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I am currently using SQL Server 2005 and (undocumented I believe) master..xp_fixeddrives to get free space on my database volumes as part of my monitoring.

However, this only gives me an absolute number of MB free. What I really need is percentage free.

Is there another way in SQL Server 2005 to get this? If not, is there some other light-weight way to get it? If I can, I want to avoid installing a Java JRE, or Perl, or Python on my database server. Perhaps vbscript, or a small Windows executable on the file system?

Yes, I know I can Google this, and I have. It looks like there are a few ways to accomplish it, and I'm curious how my DBA brethren have handled this.

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migrated from Jan 10 '13 at 15:14

This question came from our site for system and network administrators.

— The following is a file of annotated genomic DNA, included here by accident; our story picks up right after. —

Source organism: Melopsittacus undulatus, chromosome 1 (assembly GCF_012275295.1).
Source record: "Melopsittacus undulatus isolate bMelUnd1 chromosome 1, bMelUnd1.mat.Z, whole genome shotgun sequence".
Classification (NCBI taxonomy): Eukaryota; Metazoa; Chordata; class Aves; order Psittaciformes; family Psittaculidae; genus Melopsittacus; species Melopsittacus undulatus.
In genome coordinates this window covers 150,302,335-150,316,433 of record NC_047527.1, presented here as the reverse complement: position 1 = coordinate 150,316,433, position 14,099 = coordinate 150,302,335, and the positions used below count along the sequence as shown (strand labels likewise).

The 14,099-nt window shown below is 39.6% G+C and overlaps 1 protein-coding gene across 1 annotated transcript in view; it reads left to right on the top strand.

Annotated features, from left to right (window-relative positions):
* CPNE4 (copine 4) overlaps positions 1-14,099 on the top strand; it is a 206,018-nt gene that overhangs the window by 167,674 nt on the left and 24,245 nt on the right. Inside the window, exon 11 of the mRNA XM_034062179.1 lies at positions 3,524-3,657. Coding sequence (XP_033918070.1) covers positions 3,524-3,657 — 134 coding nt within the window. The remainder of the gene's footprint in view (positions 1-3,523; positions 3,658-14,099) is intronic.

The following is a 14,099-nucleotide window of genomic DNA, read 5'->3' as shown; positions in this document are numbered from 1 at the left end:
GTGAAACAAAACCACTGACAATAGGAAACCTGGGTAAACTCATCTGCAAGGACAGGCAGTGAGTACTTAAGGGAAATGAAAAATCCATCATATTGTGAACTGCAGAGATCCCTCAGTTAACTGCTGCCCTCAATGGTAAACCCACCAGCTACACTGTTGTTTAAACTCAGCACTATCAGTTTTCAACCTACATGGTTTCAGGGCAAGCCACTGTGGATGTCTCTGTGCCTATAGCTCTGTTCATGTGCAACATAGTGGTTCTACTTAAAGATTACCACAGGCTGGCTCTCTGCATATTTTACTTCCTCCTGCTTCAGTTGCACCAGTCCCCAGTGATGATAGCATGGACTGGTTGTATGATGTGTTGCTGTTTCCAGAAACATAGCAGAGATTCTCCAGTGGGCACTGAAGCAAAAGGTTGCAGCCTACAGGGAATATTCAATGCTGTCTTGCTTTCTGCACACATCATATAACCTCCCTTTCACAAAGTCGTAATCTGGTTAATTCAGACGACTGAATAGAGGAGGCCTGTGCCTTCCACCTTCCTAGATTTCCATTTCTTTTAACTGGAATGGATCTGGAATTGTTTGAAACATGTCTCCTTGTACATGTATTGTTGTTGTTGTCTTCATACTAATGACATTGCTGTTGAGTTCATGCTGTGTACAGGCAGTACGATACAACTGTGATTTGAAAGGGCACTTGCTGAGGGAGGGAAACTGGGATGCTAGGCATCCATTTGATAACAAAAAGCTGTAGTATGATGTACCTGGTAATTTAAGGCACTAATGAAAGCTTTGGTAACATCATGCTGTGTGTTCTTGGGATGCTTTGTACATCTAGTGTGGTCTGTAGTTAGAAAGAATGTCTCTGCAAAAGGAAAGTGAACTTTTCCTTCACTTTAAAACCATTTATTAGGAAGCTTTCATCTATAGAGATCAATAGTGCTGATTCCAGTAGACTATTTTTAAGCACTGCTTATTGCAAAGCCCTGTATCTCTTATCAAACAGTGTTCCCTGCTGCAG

Personally, I don't know why you need to do this from within SQL Server. You can get this as often as you want and fairly straightforward using PowerShell, or C#, or even VBScript in a scheduled task of some kind, and then have that program update a table if you really need this stored in the database (and frequency would be dictated by how volatile your disks are and how current you need the data to be). I recommend against shelling out to the OS to collect this information while an end user is waiting.

That said, in SQL Server 2012 (and 2008 R2 SP1+) there is a new DMV called sys.dm_os_volume_stats. This DMV has total size and available size so you can perform any resulting calculations from there. I haven't tested how current this data is - it may be seconds behind or more.

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Tara Kizer put out a CLR script that can also provide this info that reads from perfmon. It's advantage over xp_fixeddrives is it also reads mountpoints. We currently use this. – Mike Fal Jan 10 '13 at 17:41

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